HTML 5 is supposed to deliver the ability to show video for example. However, the same issues will still apply between browsers and websites; they will just now be even more complicated.

A new way of using the web

In my own mind, HTML should remain as it is today, however, with standards (especially regarding CSS) tightened. HTML is fine at delivering content, that’s after all what it was designed for. However, delivering complete websites, rich user experiences should be left to bespoke software, such as Flash and Silverlight. This form of distributed computing power helps the end user, and enriches their experience. I see no place for a browser on my machine, and would rather see the ability to browse the web as part of the underlying operating system.

Websites can then be developed in whatever technology they require, such as Silverlight or Flash. These technologies then display the website / application as they should. The web is used to provide access and download the application / content, no need for a browser…

I hear some of you crying at this point “how will a search engine pick up the content”, which is a good point. However, search engines must adapt. Why can they not interact with Flash and Silverlight? With the latter, the content essentially is stored as xml, so it’s not a massive leap. Also, what’s stopping search engines from picking up on tags that describe the content fully, still within the hosting HTML?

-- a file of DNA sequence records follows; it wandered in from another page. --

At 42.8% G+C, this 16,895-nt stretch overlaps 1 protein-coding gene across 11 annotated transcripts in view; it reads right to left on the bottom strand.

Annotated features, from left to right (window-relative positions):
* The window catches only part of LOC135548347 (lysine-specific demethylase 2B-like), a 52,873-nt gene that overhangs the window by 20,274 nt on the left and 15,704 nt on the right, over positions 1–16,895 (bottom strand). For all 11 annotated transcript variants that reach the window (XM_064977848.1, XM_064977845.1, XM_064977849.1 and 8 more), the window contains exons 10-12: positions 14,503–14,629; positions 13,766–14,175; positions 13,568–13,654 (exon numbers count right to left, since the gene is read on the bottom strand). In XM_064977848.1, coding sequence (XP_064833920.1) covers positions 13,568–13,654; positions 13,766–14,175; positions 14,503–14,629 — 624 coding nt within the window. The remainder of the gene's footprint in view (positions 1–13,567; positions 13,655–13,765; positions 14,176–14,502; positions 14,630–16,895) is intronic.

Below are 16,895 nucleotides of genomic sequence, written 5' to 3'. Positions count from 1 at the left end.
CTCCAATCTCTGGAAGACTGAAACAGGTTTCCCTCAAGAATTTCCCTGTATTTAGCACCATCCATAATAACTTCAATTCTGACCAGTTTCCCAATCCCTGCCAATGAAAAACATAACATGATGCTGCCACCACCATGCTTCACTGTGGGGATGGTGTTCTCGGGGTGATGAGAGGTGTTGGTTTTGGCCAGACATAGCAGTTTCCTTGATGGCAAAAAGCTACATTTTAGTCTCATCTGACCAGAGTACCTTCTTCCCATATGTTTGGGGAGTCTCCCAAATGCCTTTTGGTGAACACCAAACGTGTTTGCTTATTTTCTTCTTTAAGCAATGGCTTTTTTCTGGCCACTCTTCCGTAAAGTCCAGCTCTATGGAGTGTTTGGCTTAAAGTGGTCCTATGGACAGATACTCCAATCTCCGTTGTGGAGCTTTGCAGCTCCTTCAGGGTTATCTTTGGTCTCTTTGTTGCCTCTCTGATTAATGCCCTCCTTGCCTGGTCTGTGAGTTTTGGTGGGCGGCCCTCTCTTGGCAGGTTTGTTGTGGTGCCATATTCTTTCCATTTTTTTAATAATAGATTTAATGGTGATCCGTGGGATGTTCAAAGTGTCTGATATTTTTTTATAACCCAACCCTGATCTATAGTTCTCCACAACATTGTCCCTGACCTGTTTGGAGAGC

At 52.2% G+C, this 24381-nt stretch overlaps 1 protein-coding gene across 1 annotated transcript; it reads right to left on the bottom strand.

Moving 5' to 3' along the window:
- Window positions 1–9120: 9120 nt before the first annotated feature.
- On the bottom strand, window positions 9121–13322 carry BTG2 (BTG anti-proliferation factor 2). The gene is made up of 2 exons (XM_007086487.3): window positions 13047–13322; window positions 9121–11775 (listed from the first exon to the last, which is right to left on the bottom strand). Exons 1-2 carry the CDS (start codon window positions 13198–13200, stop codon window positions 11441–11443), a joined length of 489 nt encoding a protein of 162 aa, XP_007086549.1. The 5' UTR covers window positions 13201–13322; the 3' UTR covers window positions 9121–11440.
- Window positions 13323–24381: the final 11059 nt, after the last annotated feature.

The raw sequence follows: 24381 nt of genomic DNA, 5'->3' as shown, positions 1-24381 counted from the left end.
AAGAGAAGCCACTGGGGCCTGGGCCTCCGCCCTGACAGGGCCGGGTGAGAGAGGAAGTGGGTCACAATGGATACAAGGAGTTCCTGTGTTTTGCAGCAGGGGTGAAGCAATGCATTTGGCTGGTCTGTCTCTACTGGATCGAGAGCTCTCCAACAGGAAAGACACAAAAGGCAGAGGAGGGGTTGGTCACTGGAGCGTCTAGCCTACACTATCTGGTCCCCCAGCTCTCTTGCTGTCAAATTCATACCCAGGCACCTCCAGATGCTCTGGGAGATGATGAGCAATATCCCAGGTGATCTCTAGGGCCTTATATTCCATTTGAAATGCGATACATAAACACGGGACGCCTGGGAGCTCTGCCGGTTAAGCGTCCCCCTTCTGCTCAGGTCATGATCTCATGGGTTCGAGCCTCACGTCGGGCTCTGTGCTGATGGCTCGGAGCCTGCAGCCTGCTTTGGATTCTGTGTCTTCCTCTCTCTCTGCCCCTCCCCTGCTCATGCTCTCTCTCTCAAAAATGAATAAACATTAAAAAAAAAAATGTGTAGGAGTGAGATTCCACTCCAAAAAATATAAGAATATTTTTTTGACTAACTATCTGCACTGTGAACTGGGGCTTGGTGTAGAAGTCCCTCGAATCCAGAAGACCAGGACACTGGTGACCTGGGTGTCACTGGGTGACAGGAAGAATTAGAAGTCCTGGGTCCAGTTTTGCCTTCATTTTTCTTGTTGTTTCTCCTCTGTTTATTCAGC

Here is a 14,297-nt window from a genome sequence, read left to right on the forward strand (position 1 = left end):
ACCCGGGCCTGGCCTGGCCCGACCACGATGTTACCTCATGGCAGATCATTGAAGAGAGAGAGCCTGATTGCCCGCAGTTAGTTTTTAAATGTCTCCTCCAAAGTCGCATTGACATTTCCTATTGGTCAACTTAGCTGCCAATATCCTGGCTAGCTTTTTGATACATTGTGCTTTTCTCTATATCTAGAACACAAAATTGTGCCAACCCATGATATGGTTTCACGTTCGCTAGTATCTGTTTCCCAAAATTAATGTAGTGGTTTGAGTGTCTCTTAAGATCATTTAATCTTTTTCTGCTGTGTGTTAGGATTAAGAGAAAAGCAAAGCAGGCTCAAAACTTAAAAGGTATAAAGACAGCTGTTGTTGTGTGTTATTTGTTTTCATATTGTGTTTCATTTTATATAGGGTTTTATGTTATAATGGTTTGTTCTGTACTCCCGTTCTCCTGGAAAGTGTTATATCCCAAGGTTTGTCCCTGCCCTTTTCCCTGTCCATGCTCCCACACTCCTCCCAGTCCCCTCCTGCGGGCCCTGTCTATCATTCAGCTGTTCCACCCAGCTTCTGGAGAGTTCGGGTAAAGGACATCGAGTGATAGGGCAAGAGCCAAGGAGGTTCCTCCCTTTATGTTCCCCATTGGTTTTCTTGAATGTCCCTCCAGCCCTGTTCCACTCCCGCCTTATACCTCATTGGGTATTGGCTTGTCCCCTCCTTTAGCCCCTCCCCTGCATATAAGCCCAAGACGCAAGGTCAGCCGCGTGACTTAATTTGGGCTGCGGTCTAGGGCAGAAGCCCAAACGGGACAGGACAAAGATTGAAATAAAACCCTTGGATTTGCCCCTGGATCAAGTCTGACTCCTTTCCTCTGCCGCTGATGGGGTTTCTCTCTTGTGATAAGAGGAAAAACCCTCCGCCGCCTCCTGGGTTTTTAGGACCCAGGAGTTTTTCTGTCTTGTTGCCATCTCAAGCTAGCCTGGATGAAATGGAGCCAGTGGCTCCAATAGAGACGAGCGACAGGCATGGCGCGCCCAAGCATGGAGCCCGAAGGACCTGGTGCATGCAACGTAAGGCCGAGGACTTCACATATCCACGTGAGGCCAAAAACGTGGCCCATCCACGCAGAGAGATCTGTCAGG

HTML shouldn’t be seen as just something a browser understands, rather a format the operating system itself understands. Once this happens, and we use the web to distribute applications and information in this fashion, many of the headaches of the web will be removed, and we can truly open up the potential of distributed and mobile applications / rich experiences…Silverlight 3.0 already delivers an out of browser experience, so are we far away from this ideal?

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3 responses

17 06 2009
Chris Duffy

Some very interesting points, I was very sceptical at the beginning. By the time I got to the end I was thinking of the possibilities. But I still get this nagging feeling that it will be a while before the rest of the world catches up, in the meantime we will all be stuck providing for everybody, ie IE, Opera, Firefox, Chrome. As well as this there are people running older operating systems and machines that just don’t have the speed of today’s machines, watch a recent Flash movie on an old machine and watch the frame rate drop……

Great thinking but maybe to idealistic for the sorry state the web is in today, lets hope it becomes a reality because the sooner it starts the sooner things can get in order.

14 03 2012
Andrew Smith @onedegree

Things are changing, and if you use IE 10 in Windows 8 Metro you will see that the browser experience has changed greatly. In many ways it feels like you are not in a browser at all, websites become immersive and full screen. I like this…

I would also argue that many functions we currently perform on the web (such as shopping etc) will be replaced by “Apps” on our Windows 8 machines or Apple based machines. Apps deliver greater flexibility and much improved user experiences. In the future, our use of browsers will become less and less, even though we are using the web for so much more….

14 03 2012
Andrew Smith @onedegree

Final note, that the Flash Silverlight comments in this blog are now pretty out of date, however the architecture and concept is essentially that of “Apps”.